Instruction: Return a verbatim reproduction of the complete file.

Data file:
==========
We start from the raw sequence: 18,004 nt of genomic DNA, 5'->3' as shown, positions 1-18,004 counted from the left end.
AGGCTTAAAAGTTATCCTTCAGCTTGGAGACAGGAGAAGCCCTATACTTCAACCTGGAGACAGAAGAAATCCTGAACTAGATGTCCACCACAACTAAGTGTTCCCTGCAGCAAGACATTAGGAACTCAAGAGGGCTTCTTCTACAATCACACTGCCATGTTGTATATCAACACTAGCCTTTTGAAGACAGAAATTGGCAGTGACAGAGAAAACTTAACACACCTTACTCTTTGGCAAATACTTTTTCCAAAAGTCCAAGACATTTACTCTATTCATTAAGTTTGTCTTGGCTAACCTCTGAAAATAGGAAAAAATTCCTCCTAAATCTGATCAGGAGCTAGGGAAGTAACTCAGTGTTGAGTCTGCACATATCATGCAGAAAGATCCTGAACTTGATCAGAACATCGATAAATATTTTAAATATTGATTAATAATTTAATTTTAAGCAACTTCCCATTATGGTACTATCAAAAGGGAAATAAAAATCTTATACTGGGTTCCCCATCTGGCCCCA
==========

We start from the raw sequence: 18,004 nt of genomic DNA, 5'->3' as shown, positions 1-18,004 counted from the left end.
AGGCTTAAAAGTTATCCTTCAGCTTGGAGACAGGAGAAGCCCTATACTTCAACCTGGAGACAGAAGAAATCCTGAACTAGATGTCCACCACAACTAAGTGTTCCCTGCAGCAAGACATTAGGAACTCAAGAGGGCTTCTTCTACAATCACACTGCCATGTTGTATATCAACACTAGCCTTTTGAAGACAGAAATTGGCAGTGACAGAGAAAACTTAACACACCTTACTCTTTGGCAAATACTTTTTCCAAAAGTCCAAGACATTTACTCTATTCATTAAGTTTGTCTTGGCTAACCTCTGAAAATAGGAAAAAATTCCTCCTAAATCTGATCAGGAGCTAGGGAAGTAACTCAGTGTTGAGTCTGCACATATCATGCAGAAAGATCCTGAACTTGATCAGAACATCGATAAATATTTTAAATATTGATTAATAATTTAATTTTAAGCAACTTCCCATTATGGTACTATCAAAAGGGAAATAAAAATCTTATACTGGGTTCCCCATCTGGCCCCA